Selecting the right saw blade
Saw Blade Types
Today, there are more specialty saw blades to choose from than ever before. Although the most common sawblades are designed for ripping and crosscutting solid wood there are a number of specialty blades for cutting man-made sheet stock such as MDF and plywood, plastic coated materials such as melamine, and even demolition blades that are designed for cutting through an occasional nail.
Like a lot of woodworkers, I keep a combination blade, such as the AGE MD10-500, on my tablesaw much of the time. With its time-tested combination blade design, four alternate top bevel teeth with one flat-top raker, it effectively rips and crosscuts both solid wood as well as sheet stock, although not as effectively or efficiently as specialty blades. However, in many cases, the small tradeoff is worth it. I save a lot of time by not continually switching back and forth between rip and crosscut blades. So you’re probably thinking “why not just mount a combination blade on your tablesaw and leave it there?” The answer? It depends. For example, if I’m ripping a few boards for a drawer, the combination blade works fine. But when ripping a large stack of hardwood stock, I switch to a rip blade. The large gullets and aggressive tooth angle will smoothly and effortlessly rip all day long without bogging down the saw. And for silky-smooth miters, I use 80 tooth miter blade. The sharp 20 degree top bevel easily shears tough end-grain for gap-free miter joints. The bottom-line? You’ll often be more productive by taking a minute and switching to a specialty blade.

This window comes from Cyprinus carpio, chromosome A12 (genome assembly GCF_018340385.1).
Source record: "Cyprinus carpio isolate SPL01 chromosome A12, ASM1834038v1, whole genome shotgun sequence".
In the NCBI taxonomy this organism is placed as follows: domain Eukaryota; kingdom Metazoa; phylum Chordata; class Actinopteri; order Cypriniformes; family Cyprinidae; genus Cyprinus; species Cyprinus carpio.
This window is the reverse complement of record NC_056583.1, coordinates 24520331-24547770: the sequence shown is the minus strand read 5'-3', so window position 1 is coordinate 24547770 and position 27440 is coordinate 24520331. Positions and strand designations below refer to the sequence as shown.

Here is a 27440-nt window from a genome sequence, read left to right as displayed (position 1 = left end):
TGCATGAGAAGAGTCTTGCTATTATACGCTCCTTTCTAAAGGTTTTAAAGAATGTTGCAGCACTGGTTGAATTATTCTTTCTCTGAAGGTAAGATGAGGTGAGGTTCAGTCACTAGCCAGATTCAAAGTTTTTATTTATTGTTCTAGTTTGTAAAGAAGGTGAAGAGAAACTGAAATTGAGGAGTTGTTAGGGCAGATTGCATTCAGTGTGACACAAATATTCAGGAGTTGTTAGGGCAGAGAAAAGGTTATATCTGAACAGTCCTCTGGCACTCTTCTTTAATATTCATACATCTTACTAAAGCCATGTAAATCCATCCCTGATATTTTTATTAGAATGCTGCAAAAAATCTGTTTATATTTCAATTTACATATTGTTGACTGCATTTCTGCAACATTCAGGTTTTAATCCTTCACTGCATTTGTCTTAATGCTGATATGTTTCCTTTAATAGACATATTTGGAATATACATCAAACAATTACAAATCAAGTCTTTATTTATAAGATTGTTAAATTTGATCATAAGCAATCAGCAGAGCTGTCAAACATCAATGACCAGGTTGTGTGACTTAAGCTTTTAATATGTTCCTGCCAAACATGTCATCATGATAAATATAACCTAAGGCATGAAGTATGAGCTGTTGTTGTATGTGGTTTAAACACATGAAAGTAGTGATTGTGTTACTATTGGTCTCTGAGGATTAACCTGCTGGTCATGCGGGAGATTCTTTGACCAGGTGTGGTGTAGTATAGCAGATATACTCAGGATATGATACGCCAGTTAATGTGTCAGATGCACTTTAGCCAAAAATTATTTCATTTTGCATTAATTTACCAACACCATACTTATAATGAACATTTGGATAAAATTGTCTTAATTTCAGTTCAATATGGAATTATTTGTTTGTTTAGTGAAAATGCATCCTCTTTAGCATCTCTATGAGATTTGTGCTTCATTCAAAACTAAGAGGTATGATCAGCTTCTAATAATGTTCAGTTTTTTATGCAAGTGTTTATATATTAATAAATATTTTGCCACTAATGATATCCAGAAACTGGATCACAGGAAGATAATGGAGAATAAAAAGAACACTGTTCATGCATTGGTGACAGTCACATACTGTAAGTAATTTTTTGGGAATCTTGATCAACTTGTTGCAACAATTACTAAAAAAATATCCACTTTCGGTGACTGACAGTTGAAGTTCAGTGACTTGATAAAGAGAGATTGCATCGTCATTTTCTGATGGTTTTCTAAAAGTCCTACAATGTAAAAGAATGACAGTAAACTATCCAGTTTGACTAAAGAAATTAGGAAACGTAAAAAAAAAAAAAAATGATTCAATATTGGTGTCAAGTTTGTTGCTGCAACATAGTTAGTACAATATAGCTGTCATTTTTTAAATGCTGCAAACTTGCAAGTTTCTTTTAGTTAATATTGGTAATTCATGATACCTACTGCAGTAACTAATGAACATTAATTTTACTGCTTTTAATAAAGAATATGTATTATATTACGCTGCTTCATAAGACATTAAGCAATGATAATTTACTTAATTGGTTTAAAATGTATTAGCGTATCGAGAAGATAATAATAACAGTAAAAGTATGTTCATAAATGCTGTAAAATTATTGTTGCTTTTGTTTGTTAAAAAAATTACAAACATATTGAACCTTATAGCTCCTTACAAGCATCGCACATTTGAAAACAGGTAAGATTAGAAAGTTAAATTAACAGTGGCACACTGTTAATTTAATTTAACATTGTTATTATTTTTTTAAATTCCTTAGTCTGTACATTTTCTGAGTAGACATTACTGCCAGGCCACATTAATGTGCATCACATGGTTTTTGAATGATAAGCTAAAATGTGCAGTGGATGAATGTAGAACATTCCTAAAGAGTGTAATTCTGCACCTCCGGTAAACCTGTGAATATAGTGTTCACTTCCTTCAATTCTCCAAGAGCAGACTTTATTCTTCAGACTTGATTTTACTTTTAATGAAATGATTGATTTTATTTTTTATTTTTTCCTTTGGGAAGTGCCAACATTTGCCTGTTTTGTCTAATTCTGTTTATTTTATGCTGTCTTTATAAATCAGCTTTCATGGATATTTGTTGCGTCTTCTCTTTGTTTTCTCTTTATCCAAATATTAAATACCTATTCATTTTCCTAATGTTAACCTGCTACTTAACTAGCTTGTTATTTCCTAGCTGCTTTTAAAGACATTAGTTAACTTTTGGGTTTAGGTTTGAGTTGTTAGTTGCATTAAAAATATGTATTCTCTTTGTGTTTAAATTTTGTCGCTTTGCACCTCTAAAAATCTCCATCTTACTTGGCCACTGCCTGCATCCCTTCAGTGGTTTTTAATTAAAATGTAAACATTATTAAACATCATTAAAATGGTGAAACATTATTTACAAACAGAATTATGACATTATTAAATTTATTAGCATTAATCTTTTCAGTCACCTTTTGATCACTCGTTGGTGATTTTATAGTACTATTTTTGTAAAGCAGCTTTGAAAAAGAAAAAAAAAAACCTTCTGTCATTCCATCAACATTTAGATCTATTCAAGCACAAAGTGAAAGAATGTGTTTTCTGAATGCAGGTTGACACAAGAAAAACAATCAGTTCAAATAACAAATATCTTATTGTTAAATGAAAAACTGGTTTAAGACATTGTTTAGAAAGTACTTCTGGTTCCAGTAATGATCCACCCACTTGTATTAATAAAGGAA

Let’s take a closer look at a few of the most popular styles of specialty blades and discuss how they may be put to use in your shop.